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The Acute Illness Course Joanne Garside and Stephen Prescott Senior Lecturers Department of Adult and Childrens Nursing School of Human and Health Sciences.

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Presentation on theme: "The Acute Illness Course Joanne Garside and Stephen Prescott Senior Lecturers Department of Adult and Childrens Nursing School of Human and Health Sciences."— Presentation transcript:

1 The Acute Illness Course Joanne Garside and Stephen Prescott Senior Lecturers Department of Adult and Childrens Nursing School of Human and Health Sciences

2 Background Changes In health care provision. Critical Care environments. McQuillan et al Literature review. Personal. Changes In health care provision. Critical Care environments. McQuillan et al Literature review. Personal.

3 Kause, Smith, Prytherch et al (2004) International, multi centre, prospective, observational study. UK, Australia and New Zealand. Over 3 days in October Studied the incidence of antecedents. 638 Primary events. –308 death –141 cardiac arrests –189 unplanned ICU admissions International, multi centre, prospective, observational study. UK, Australia and New Zealand. Over 3 days in October Studied the incidence of antecedents. 638 Primary events. –308 death –141 cardiac arrests –189 unplanned ICU admissions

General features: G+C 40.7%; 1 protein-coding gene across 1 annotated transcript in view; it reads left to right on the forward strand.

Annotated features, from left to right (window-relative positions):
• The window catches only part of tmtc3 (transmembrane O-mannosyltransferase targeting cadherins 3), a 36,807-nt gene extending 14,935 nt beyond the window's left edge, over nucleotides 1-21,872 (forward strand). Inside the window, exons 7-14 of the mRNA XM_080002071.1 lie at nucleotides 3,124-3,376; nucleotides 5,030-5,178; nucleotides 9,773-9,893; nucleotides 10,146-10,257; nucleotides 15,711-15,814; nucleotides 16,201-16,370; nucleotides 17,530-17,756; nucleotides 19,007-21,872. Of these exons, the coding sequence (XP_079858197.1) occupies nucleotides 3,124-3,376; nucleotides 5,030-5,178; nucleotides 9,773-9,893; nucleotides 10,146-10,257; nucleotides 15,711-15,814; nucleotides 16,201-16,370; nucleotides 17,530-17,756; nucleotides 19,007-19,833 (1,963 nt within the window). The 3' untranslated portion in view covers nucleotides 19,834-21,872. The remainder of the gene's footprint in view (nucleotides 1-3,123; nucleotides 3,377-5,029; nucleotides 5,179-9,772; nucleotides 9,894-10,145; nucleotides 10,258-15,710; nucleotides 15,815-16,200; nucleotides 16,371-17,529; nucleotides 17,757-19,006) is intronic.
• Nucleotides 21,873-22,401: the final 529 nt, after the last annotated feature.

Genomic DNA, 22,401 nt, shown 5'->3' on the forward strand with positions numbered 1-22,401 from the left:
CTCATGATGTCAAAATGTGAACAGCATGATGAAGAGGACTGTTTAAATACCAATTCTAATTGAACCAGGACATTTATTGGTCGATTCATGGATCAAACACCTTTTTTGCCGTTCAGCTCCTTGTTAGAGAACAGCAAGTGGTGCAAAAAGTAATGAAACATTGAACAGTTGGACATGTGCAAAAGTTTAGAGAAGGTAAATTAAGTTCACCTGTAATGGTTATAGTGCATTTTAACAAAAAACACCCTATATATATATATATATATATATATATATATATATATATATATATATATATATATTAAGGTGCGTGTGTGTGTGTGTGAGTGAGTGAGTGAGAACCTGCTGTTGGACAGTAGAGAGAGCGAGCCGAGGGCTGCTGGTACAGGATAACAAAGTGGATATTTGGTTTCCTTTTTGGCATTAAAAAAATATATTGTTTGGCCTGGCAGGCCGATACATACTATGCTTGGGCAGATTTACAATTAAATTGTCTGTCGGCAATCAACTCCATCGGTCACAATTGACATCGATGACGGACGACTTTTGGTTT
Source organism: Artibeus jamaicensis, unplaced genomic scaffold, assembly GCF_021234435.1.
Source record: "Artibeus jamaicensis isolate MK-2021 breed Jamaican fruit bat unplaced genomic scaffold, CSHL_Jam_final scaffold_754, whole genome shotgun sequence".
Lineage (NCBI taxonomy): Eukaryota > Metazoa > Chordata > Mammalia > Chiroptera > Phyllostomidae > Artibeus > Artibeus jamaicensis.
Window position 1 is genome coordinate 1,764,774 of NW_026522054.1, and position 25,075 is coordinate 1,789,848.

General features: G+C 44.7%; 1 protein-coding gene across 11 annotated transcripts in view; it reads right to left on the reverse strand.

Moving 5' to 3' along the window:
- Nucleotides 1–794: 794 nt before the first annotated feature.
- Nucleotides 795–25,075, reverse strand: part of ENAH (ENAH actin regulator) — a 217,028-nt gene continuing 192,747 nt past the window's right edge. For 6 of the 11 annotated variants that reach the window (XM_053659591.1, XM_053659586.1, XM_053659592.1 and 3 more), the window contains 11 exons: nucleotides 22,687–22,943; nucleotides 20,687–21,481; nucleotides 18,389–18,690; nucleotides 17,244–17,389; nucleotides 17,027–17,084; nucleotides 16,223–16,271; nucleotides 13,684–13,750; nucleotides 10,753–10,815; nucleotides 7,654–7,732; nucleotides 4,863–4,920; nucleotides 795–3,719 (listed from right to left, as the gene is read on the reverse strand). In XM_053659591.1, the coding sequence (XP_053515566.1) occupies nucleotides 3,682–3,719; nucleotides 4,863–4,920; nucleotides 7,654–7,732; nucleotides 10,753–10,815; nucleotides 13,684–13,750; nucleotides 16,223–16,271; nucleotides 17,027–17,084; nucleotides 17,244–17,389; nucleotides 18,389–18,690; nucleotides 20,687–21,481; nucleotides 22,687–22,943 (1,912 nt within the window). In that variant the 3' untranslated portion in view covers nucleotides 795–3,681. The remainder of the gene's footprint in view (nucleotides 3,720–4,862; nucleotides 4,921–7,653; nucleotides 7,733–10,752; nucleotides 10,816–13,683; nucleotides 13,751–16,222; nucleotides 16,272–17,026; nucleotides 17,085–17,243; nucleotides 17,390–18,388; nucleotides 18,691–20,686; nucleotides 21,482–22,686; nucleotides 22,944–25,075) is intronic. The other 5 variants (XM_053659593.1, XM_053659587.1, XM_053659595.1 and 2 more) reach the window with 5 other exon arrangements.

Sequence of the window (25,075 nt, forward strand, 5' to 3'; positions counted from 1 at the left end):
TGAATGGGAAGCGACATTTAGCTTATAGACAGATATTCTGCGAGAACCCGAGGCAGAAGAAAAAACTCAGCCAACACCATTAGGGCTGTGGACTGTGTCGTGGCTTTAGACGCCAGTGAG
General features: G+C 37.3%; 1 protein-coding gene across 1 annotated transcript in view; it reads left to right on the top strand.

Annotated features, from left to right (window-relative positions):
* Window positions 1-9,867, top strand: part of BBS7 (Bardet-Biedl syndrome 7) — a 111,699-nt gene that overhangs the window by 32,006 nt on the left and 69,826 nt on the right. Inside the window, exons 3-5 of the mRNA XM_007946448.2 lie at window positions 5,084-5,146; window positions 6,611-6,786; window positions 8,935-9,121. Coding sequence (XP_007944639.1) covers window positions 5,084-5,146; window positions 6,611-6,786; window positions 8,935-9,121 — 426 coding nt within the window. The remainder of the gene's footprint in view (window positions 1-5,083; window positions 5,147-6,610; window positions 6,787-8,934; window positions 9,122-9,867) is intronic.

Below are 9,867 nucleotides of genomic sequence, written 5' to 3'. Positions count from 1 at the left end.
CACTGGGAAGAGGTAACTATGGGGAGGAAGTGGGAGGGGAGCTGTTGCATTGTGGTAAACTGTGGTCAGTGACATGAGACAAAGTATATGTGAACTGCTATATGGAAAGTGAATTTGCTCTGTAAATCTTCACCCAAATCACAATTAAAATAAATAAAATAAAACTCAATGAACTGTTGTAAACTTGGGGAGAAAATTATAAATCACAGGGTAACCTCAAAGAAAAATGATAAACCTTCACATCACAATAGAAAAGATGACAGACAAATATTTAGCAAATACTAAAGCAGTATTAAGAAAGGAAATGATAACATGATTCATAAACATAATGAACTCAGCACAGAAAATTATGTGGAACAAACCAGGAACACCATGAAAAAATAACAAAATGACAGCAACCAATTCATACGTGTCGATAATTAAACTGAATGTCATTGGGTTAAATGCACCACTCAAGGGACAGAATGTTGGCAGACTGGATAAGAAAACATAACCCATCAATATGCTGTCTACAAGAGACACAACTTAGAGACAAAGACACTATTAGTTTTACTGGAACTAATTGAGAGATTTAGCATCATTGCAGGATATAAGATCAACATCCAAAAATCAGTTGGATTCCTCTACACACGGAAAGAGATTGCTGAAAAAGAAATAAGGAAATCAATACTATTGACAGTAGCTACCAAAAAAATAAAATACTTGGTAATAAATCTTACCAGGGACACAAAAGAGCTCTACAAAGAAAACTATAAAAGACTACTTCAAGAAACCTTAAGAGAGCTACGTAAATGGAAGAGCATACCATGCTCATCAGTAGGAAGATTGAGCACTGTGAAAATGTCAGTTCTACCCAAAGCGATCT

4 Kause, Smith, Prytherch et al (2004, p280) Several patients studied had exhibited antecedents that were recorded continuously for periods of up to 24 hours prior to a primary event.

5 DH and Modernisation Agency (2003) Patients at-risk, deteriorating, or recovering from critical illness are not always well managed: sub-standard care is seen in failures to optimise essential functions – airway, breathing and circulation, oxygen therapy, fluid balance, and monitoring.

6 DH and Modernisation Agency (2003) Organisational problems, inadequate supervision, failure to seek advice and poor communication compound the situation, but significant deficits in fundamental skills and knowledge are also major factors. Current education does not properly equip healthcare providers to care for critically ill patients, particularly those outside designated critical care departments.

7 Smith (2005, p27) Often, medical and nursing staff do not possess acute-care knowledge and skills and may lack confidence when dealing with acute-care problems.